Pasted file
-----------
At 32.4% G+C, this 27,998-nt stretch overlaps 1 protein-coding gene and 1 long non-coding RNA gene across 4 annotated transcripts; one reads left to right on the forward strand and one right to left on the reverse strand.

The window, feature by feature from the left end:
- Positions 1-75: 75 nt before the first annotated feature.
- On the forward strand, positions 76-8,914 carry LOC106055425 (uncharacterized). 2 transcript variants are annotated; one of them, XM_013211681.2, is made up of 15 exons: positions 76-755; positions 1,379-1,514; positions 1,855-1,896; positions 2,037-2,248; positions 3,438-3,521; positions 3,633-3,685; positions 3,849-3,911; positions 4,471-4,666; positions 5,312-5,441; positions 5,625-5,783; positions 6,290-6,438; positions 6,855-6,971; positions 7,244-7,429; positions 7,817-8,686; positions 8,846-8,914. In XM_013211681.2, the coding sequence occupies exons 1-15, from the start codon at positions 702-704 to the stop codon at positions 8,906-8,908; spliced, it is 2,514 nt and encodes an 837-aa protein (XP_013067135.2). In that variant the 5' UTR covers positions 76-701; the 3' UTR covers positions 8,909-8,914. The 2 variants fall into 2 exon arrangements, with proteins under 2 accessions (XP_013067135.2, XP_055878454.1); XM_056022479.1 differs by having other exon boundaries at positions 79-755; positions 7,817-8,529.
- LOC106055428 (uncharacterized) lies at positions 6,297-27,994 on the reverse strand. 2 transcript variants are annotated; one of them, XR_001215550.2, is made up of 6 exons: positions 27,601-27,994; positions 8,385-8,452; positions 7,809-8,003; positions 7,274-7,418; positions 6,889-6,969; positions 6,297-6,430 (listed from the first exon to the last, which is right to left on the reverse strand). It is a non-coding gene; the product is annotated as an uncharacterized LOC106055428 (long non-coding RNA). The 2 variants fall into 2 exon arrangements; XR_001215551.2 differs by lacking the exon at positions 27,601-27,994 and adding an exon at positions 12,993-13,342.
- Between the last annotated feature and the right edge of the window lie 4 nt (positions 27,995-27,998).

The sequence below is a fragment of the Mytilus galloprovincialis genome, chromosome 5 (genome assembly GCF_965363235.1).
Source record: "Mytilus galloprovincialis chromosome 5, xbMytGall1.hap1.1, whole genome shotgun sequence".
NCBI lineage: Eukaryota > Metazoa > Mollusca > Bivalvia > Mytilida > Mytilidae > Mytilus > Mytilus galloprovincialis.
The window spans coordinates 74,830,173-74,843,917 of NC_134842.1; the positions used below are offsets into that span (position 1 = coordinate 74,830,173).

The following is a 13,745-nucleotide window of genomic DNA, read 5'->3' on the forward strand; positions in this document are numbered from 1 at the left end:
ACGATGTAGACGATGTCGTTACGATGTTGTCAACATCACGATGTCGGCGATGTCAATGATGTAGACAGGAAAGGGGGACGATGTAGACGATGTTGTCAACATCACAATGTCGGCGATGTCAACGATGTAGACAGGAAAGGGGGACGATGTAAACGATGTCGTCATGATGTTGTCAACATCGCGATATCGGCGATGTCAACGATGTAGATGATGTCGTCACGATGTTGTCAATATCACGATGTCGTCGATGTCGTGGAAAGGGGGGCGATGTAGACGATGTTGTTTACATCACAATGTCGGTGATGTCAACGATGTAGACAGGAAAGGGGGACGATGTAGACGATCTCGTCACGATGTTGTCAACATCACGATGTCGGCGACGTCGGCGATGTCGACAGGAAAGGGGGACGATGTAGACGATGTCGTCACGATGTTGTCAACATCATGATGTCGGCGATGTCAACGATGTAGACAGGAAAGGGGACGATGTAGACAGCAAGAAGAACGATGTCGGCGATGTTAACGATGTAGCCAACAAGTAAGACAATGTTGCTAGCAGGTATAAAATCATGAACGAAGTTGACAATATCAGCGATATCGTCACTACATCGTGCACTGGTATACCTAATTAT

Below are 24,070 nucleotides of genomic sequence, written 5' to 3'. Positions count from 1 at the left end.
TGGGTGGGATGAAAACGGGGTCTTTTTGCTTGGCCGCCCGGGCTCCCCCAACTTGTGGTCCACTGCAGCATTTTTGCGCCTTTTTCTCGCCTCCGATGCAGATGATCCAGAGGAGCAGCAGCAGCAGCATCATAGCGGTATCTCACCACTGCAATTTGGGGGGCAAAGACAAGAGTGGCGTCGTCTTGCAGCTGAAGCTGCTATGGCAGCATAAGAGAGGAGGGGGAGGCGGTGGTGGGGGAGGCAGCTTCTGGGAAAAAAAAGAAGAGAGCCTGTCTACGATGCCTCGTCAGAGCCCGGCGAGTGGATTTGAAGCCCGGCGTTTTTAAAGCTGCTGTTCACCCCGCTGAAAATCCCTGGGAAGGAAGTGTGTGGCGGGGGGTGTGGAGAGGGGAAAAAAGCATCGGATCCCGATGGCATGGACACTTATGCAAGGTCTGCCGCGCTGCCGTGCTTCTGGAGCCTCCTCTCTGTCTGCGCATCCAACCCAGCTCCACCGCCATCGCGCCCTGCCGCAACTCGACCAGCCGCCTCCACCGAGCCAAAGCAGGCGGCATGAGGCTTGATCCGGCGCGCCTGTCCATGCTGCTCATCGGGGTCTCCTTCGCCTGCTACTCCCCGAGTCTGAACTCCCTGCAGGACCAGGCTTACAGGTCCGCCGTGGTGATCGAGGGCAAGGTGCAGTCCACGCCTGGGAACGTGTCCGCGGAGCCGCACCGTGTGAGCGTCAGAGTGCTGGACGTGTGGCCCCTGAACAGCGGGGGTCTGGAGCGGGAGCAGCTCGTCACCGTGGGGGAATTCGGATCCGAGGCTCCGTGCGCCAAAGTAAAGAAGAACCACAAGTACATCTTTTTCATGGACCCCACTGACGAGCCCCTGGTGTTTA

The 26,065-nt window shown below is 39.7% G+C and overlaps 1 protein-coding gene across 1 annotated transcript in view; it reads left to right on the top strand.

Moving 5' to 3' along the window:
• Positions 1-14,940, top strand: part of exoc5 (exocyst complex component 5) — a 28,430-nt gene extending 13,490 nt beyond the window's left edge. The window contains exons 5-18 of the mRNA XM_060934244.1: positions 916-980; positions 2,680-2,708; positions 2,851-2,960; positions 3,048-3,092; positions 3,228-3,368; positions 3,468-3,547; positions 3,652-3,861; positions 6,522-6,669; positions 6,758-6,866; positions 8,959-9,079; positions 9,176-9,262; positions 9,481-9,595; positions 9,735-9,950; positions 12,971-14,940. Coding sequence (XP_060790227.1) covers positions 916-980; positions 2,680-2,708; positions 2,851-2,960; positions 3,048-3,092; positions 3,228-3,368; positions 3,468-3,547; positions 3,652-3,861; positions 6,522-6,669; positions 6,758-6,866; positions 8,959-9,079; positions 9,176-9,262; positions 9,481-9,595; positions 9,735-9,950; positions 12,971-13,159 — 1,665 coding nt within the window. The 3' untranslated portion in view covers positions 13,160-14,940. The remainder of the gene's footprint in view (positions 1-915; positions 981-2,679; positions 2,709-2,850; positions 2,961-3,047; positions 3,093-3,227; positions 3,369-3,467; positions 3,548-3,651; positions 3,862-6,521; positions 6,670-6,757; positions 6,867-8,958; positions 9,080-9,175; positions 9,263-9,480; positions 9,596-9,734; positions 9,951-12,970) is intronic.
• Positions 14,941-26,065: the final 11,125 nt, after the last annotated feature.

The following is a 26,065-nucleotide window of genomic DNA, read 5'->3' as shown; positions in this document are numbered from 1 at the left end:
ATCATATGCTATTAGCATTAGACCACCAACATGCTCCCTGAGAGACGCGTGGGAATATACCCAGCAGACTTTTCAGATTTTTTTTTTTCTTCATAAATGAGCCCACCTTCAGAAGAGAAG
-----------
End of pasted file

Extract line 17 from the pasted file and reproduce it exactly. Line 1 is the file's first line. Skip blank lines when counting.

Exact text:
• Positions 1-14,940, top strand: part of exoc5 (exocyst complex component 5) — a 28,430-nt gene extending 13,490 nt beyond the window's left edge. The window contains exons 5-18 of the mRNA XM_060934244.1: positions 916-980; positions 2,680-2,708; positions 2,851-2,960; positions 3,048-3,092; positions 3,228-3,368; positions 3,468-3,547; positions 3,652-3,861; positions 6,522-6,669; positions 6,758-6,866; positions 8,959-9,079; positions 9,176-9,262; positions 9,481-9,595; positions 9,735-9,950; positions 12,971-14,940. Coding sequence (XP_060790227.1) covers positions 916-980; positions 2,680-2,708; positions 2,851-2,960; positions 3,048-3,092; positions 3,228-3,368; positions 3,468-3,547; positions 3,652-3,861; positions 6,522-6,669; positions 6,758-6,866; positions 8,959-9,079; positions 9,176-9,262; positions 9,481-9,595; positions 9,735-9,950; positions 12,971-13,159 — 1,665 coding nt within the window. The 3' untranslated portion in view covers positions 13,160-14,940. The remainder of the gene's footprint in view (positions 1-915; positions 981-2,679; positions 2,709-2,850; positions 2,961-3,047; positions 3,093-3,227; positions 3,369-3,467; positions 3,548-3,651; positions 3,862-6,521; positions 6,670-6,757; positions 6,867-8,958; positions 9,080-9,175; positions 9,263-9,480; positions 9,596-9,734; positions 9,951-12,970) is intronic.